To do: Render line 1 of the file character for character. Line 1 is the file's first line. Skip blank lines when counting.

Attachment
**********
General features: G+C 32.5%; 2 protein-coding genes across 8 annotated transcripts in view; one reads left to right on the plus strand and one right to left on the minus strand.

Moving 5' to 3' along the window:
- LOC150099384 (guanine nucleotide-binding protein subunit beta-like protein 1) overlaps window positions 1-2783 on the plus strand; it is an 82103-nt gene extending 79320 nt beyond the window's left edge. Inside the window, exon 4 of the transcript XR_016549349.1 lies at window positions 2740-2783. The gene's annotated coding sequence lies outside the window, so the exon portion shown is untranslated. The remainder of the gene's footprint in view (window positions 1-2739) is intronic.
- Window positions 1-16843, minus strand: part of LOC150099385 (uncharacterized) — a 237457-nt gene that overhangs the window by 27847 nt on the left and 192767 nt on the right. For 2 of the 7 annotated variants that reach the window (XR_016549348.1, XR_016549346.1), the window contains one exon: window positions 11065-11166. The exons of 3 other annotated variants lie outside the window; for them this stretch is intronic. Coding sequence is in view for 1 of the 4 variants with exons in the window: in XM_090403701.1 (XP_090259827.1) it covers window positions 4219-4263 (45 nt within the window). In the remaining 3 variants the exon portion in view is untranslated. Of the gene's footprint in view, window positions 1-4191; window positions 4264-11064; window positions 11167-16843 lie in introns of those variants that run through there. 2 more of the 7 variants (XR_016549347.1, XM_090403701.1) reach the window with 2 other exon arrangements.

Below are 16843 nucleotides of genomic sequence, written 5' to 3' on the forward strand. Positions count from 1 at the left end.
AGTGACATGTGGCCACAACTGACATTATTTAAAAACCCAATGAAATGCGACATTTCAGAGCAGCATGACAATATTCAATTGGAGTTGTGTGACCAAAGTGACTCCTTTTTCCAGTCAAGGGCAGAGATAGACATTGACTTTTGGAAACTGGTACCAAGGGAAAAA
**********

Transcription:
General features: G+C 32.5%; 2 protein-coding genes across 8 annotated transcripts in view; one reads left to right on the plus strand and one right to left on the minus strand.